Does it make financial sense for you to produce your own drone videos?


To answer this question, I am going to do a very basic cost-benefit analysis for purchasing a drone to capture aerial photography for real estate purposes. Let’s start with the basic costs of the equipment required:


  • Quadcopter outfitted with 4K camera – $1500
  • This was about the price for my DJI Phantom 3 Professional setup. This included the drone, all chargers, several micro SD cards, and 2 extra batteries. I would note that the extra batteries are a must. You don’t want to drive all the way to a property, and have to rely on only 1 battery, which will give you about 15-20 minutes of quality flying time at best for these size models.


  • Part 107 Remote Pilot Knowledge Test – $150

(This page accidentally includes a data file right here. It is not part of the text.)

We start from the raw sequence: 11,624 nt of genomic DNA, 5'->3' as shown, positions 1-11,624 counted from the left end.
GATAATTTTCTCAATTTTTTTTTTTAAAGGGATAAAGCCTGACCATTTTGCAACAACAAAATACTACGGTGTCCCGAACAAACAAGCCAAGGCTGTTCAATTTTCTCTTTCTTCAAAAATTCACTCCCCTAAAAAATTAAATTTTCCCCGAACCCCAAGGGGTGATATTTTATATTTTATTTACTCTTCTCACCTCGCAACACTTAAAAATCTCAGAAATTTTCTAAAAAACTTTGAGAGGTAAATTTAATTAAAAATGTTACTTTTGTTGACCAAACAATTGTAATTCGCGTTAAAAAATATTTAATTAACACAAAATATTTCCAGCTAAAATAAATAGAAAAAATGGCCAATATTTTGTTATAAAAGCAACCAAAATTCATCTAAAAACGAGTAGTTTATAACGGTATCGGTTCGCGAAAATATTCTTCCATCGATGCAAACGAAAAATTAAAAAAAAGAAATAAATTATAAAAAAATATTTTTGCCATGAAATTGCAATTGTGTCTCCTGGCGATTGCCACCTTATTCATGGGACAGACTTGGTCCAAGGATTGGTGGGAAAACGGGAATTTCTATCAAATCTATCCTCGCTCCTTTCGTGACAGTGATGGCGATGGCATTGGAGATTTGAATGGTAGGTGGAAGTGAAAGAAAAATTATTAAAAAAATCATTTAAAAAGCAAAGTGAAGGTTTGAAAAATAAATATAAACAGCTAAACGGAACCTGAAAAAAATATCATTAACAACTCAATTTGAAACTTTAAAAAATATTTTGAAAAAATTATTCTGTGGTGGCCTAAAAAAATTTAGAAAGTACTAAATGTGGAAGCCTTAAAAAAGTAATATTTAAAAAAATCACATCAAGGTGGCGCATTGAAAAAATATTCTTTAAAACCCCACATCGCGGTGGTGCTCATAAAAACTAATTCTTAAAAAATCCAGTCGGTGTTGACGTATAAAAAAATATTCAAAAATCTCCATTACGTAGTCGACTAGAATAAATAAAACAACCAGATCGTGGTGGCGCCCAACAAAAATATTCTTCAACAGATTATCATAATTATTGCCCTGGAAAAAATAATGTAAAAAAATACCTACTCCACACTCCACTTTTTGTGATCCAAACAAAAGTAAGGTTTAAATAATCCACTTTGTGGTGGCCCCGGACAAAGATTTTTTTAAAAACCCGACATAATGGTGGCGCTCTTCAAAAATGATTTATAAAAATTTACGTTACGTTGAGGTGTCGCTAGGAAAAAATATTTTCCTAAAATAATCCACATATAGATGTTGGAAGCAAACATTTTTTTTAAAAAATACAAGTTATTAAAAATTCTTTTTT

• This is the total cost of the test. I didn’t pay for any of the training courses for the Part 107 test. If you feel like you need additional help when studying, by all means do so.


  • Drone Insurance – $1,350/year
  • The link below suggests that you can obtain drone insurance for up to $1 million for this price. I would highly suggest getting drone insurance before you start creating your own videos. If you end up hiring a local service provider, I would also suggest that you verify that they are properly insured also.

  • Drone Registration – $5/drone
  • This cost has no impact on your decision, but it necessary to ensure legal commercial operations, and I wanted to highlight it as a reminder.



So our total is now up to $3,005/year. Note that this does not include any video editing software. There are a lot great free video editing software out there that I think is sufficient to produce real estate videos with. However, if you are doing luxury properties, you may want to invest in some higher end software. This should also be included in your analysis. It also does not include maintenance or replacement costs, or any other unforeseen costs. This is simply a good starting point for your determination of the potential benefit of doing it yourself.